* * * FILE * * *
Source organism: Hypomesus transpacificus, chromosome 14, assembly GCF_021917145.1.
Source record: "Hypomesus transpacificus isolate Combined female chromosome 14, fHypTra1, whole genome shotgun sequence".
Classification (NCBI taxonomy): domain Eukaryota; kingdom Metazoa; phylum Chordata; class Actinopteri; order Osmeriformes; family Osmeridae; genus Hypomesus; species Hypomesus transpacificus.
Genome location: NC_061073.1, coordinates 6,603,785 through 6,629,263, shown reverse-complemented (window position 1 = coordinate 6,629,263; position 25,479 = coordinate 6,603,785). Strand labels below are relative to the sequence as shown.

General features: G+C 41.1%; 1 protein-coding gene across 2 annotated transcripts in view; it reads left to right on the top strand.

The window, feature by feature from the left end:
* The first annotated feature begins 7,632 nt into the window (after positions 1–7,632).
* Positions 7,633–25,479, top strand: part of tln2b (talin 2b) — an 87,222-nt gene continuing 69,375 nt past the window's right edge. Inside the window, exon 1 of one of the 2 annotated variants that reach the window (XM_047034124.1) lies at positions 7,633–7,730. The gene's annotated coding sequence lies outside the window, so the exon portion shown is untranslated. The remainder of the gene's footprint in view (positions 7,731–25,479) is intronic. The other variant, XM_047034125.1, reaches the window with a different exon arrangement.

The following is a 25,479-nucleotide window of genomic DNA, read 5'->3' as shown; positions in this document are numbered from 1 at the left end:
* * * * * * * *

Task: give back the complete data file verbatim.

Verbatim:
Source organism: Hypomesus transpacificus, chromosome 14, assembly GCF_021917145.1.
Source record: "Hypomesus transpacificus isolate Combined female chromosome 14, fHypTra1, whole genome shotgun sequence".
Classification (NCBI taxonomy): domain Eukaryota; kingdom Metazoa; phylum Chordata; class Actinopteri; order Osmeriformes; family Osmeridae; genus Hypomesus; species Hypomesus transpacificus.
Genome location: NC_061073.1, coordinates 6,603,785 through 6,629,263, shown reverse-complemented (window position 1 = coordinate 6,629,263; position 25,479 = coordinate 6,603,785). Strand labels below are relative to the sequence as shown.

General features: G+C 41.1%; 1 protein-coding gene across 2 annotated transcripts in view; it reads left to right on the top strand.

The window, feature by feature from the left end:
* The first annotated feature begins 7,632 nt into the window (after positions 1–7,632).
* Positions 7,633–25,479, top strand: part of tln2b (talin 2b) — an 87,222-nt gene continuing 69,375 nt past the window's right edge. Inside the window, exon 1 of one of the 2 annotated variants that reach the window (XM_047034124.1) lies at positions 7,633–7,730. The gene's annotated coding sequence lies outside the window, so the exon portion shown is untranslated. The remainder of the gene's footprint in view (positions 7,731–25,479) is intronic. The other variant, XM_047034125.1, reaches the window with a different exon arrangement.

The following is a 25,479-nucleotide window of genomic DNA, read 5'->3' as shown; positions in this document are numbered from 1 at the left end: